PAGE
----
This is why there is all the talk about New Zealand's rock-star economy - why when the Reserve Bank Governor, Graeme Wheeler, addressed the Canterbury Employers' Chamber of Commerce a few weeks back, his main concern was about managing a period of rapid expansion.
Wheeler could boast that New Zealand's 2.7 per cent growth rate is now double the average of other developed nations. "Most of our economic indicators are positive with the terms of trade at a 40-year high, business confidence is the strongest since 1993, and consumer confidence is at a seven-year peak."
The difficulties, says Wheeler, are thus a high dollar and the threat of inflation. The consequences of too much success. Interests rates are likely to have to go up, which will hit Kiwis with loans and mortgages. And an overvalued currency is going to be hard on any export business not involved in the food trade with China.
But then again, that high New Zealand dollar is making smartphones and other imported consumer goods appear much cheaper than they really are. Or more importantly as a nation, we look like being shielded from the true world cost of oil for a good while longer. And likewise, jetting across the Ditch to flash the cash under Aussie noses is going to remain a more affordable treat.
So there is a lottery win feel about things. Say it again - a 45 per cent increase in sales to a single customer in a single year. The realisation is only just starting to sink in.
Yet then of course rises the thought of whether life can truly be so rosy? New Zealand does have a golden opportunity here. But as usual there are also a lot of ways we could stuff it up.
The change starts with the 2008 free trade agreement - although that is not so significant in itself.
Under the China FTA, the tariff reductions have been kicking in steadily, another slice each year. While they will not reach zero until 2019, already they allow New Zealand goods to undercut the international competition.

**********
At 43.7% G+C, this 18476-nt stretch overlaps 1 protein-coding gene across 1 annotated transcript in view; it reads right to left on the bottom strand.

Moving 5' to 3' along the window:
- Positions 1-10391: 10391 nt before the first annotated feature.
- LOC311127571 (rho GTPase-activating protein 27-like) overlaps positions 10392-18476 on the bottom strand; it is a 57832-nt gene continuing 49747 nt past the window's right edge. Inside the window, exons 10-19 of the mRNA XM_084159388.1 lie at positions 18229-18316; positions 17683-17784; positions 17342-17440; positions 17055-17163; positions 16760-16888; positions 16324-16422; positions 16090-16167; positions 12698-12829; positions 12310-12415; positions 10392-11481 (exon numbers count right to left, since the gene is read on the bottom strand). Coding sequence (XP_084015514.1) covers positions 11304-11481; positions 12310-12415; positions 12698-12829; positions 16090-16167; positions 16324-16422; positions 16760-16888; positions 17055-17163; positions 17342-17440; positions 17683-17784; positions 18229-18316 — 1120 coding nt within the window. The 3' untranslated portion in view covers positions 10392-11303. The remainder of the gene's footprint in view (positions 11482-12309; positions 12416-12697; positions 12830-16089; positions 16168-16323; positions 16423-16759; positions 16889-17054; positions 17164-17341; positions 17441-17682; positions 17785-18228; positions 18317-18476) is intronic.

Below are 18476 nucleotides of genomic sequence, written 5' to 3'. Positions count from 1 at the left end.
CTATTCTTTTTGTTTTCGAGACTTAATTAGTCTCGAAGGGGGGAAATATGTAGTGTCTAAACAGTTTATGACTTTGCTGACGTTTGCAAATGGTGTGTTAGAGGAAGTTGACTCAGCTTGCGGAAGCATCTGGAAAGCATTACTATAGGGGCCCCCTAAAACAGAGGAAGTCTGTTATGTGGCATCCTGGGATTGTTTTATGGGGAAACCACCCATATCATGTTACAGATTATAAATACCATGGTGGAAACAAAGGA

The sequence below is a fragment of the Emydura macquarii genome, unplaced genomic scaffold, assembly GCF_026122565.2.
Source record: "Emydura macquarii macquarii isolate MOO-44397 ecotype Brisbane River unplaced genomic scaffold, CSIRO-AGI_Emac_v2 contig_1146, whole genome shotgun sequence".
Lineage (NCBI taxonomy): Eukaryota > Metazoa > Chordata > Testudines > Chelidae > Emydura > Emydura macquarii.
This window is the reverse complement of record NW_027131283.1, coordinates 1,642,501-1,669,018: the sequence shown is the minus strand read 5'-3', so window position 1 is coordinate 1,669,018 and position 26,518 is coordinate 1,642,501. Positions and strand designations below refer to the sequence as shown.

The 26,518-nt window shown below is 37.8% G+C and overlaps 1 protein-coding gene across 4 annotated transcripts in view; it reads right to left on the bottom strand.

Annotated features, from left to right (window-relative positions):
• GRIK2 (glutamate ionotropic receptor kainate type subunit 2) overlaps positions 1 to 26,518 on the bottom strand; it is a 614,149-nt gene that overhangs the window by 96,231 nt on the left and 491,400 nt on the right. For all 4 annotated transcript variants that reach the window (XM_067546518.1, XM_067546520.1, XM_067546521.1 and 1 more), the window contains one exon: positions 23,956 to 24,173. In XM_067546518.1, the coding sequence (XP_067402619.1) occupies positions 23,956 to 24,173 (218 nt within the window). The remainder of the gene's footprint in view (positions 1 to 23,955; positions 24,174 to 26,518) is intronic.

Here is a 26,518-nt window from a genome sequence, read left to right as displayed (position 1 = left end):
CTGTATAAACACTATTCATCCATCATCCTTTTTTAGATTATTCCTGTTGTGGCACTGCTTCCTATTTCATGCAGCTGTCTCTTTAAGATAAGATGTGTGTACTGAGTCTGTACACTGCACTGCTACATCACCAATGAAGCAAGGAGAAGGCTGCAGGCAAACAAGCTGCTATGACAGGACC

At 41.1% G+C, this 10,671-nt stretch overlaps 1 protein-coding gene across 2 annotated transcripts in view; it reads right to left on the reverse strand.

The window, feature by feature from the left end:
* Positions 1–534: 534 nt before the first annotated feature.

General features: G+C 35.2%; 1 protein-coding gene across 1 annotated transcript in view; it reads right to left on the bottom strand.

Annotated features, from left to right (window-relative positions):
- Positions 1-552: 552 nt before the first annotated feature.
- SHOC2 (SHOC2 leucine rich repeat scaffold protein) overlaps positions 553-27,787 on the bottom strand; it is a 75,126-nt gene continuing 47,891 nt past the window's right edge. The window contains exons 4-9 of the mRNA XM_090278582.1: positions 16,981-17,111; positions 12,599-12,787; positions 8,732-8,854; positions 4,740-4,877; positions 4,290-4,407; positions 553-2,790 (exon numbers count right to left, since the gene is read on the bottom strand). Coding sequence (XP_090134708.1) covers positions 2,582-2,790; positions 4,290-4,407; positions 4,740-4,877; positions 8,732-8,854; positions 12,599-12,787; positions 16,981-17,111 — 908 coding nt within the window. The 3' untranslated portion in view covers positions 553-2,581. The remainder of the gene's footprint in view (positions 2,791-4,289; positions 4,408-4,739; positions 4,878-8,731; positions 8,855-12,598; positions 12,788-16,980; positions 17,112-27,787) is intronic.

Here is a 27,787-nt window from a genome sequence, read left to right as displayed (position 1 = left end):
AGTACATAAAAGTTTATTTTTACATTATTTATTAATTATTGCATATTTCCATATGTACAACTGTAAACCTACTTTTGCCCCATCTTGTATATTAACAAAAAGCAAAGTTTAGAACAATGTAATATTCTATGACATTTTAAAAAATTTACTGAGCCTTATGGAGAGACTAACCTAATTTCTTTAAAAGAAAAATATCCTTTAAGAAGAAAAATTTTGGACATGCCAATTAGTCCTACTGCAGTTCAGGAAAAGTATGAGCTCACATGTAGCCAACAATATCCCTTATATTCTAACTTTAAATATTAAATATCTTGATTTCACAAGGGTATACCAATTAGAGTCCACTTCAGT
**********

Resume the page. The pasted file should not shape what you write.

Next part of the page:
However Lincoln's Woodford says this market edge is only temporary. Others like Australia will eventually get their trade deals too.
And also, as it turns out, dairy sales have been so high that they far exceed the tonnage where the FTA's discounts even apply.
Woodford says given China's state planned approach to its economy, the impact of the FTA is more about the way it gives New Zealand the official seal of approval. "The advantage was psychological. When the agreement was signed, that was a big signal to Chinese companies we were a country you could be confident of doing business with."
Woodford says the real market story is instead about the interaction between China's rapidly emerging middle class and its lagging food production. This is the complex equation New Zealand has to understand.
China does have a plan behind its staged economic development. First came the flat-out manufacturing export drive - double digit growth for a couple of decades based on its advantage of centralised planning and peanut labour wages. It has achieved that, says Woodford. So now it becomes about establishing a strong internal consumer economy while undertaking a second modernisation drive in its countryside.
It has certainly got the new consumers.
Dominic Barton, global chief of market researcher McKinsey, reports that as recently as 2000, only 4 per cent of the urban households in China could count as middle class - having disposable income. Now it is nearly 70 per cent, making a completely new world market of 300 million people. And within another eight years, that will hit 630 million.